First, a little evidence. Surfing was not entirely unknown on the U.S. mainland at the turn of the century. Captain James Cook’s Lieutenant James King described surfing in 1779. Mark Twain vividly wrote of Hawaiian surfing – and his failed attempt at it – in his 1872 travelogue Roughing It. “None but natives ever master the art of surf-bathing thoroughly,” he wrote.“I tried surf-bathing once, subsequently, but made a failure of it. I got the board placed right, and at the right moment, too; but missed the connection myself. The board struck the shore in three-quarters of a second, without any cargo, and I struck the bottom about the same time, with a couple of barrels of water in me.”
Furthermore, Carolinians have been “surf bathing” on the beaches of Pawleys Island since before the War Between the States. Funderburg has even found articles that date attempts at surfboard construction in Wilmington, North Carolina to 1909 and postcards of North Carolina ‘surf bathers’ riding wooden surfboards in the surf around Wilmington, North Carolina from as far back as 1912.
But perhaps the most compelling case for our pioneering pair of Pawleys Island surfers is the simple fact that “Mr. Swanson” and “Mr. Jones” are contemporaries of Alexander Hume Ford, a fellow Georgetown County native credited with rescuing Hawaiian surfing not only from obscurity, but perhaps outright disappearance. Ford was born in 1868. He was the orphaned son of a coastal South Carolina family whose slave-generated rice plantation wealth and acreage before the Civil War almost defies estimation.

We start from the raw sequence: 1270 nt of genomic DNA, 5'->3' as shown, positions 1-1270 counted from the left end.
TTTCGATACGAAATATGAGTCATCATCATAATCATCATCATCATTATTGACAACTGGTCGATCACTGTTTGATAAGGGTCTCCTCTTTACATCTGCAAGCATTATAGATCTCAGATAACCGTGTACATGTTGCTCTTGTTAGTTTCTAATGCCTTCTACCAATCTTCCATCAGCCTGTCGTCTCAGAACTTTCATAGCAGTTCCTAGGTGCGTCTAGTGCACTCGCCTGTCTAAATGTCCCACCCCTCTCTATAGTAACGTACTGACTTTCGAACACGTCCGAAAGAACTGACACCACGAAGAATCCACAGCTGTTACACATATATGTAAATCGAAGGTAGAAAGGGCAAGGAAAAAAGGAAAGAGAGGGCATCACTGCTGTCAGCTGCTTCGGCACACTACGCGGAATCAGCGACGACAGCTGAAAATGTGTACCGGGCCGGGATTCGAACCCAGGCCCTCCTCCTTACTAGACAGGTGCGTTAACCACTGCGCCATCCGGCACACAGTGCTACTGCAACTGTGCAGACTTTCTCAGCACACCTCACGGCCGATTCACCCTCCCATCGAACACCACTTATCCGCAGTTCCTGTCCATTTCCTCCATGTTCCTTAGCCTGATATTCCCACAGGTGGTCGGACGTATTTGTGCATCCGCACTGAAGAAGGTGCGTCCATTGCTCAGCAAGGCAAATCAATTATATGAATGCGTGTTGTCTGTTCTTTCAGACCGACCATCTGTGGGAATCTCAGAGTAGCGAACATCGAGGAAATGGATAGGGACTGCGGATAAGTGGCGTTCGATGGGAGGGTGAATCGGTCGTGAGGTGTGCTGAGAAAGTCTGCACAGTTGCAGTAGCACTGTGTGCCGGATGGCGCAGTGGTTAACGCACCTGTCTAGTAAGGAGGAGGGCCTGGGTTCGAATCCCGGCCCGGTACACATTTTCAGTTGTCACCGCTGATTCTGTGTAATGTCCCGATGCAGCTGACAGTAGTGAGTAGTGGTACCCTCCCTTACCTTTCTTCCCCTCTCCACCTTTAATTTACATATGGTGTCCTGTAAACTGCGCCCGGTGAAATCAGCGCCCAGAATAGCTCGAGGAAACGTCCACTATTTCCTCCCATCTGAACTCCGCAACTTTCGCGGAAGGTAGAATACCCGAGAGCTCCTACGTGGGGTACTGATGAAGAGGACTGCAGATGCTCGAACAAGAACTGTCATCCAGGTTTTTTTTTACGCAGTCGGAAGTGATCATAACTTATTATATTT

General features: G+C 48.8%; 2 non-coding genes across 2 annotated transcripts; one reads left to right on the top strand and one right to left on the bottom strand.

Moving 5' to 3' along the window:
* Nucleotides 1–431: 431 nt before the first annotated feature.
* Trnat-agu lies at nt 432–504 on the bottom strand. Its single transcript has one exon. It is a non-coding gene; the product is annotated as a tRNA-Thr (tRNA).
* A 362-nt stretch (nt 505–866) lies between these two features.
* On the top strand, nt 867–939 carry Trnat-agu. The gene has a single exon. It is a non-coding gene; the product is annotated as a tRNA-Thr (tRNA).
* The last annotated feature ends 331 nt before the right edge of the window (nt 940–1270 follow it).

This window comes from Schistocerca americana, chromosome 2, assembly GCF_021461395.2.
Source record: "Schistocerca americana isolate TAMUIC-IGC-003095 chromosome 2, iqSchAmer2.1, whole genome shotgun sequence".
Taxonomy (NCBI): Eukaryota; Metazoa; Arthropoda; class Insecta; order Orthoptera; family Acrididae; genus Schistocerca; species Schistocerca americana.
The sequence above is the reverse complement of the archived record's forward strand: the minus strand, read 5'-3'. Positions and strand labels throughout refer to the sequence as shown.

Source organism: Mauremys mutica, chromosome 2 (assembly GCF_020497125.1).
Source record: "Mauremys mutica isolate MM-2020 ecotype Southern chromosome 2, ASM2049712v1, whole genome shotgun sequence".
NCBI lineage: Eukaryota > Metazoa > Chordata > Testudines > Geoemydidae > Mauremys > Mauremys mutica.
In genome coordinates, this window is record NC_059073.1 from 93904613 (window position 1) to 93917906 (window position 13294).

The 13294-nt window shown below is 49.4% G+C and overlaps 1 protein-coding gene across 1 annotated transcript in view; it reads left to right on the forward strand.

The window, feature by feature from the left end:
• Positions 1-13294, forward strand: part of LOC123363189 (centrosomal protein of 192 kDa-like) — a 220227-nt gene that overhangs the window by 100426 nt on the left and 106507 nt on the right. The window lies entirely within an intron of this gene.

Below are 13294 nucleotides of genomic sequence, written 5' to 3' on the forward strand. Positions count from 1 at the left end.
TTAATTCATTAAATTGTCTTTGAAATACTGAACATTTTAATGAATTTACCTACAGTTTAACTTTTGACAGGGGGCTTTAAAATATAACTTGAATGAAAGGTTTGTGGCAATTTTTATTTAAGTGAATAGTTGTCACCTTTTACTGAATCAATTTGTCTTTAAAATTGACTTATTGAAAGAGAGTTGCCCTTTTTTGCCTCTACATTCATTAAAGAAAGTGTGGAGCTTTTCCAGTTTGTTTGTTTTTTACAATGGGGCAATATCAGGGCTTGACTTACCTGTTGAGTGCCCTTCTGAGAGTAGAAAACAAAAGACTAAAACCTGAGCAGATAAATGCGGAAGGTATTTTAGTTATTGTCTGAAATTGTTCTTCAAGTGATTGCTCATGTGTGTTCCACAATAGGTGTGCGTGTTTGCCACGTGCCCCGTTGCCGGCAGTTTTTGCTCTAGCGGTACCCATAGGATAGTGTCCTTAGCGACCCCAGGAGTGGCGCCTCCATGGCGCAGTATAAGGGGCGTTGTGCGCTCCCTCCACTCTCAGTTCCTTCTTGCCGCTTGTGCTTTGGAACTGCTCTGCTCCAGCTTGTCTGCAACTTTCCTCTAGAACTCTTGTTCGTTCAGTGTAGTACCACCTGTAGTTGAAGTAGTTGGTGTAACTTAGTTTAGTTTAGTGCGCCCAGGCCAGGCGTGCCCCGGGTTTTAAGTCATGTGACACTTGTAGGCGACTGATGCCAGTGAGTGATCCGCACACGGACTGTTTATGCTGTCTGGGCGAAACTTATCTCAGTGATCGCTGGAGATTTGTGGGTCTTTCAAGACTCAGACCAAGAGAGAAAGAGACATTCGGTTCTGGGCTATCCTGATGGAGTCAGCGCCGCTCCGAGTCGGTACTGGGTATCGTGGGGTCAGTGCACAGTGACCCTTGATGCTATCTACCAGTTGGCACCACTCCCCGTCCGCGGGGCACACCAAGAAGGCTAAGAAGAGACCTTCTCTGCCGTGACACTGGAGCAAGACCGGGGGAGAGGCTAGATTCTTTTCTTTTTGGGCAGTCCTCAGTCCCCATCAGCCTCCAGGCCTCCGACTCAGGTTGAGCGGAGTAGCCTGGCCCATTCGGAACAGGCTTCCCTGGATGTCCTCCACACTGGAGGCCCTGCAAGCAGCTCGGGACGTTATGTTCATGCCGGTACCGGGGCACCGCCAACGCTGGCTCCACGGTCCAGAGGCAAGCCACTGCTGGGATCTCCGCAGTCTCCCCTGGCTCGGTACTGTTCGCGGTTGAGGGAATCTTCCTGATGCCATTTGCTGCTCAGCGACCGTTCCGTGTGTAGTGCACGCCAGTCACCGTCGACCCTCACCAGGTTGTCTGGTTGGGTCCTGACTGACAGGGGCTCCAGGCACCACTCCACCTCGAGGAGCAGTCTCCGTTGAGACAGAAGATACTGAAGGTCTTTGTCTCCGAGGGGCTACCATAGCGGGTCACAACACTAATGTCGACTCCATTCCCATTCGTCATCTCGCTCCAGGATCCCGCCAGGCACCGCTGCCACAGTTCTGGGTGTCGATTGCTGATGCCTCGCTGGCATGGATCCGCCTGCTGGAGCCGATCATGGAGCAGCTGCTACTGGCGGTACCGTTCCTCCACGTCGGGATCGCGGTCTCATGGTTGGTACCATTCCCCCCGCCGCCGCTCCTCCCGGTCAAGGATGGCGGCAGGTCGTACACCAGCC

A century before Alexander’s birth, the Humes had purchased Hopsewee Plantation along the Santee River from Thomas Lynch, a signer of the Declaration of Independence. Like most Confederate planter families though, the Humes – and Fords – saw their fortunes decimated by the Civil War. A post-Civil War baby, Alexander was raised by his aunts who eventually moved from their beach home on Georgetown County’s North Island, fifty miles south to Charleston. There, Ford was educated at the Porter Military Academy and then worked as a reporter for Charleston’s News and Courier newspaper. But Ford was a salty and restless young adventurer, and when a horrendous earthquake struck Charleston in 1886, he was so rattled that he left for good. In New York City, he worked as a journalist and playwright, even producing a stage version of Tom Sawyer for Mark Twain. But by 1899, even New York had grown to small. So Ford set out for the Orient, where he reported on the building of the Trans-Siberian railroad and listened in horror as workers were dragged off by tigers in the dead of night. But on his way to the Orient, Ford first stopped off in – and fell in love with Hawaii. There, it seems he first witnessed surfing. It’s entirely possible that his ceaseless writing – and a description of surfing reached either a Georgetown newspaper, or one of the two men in the photographs.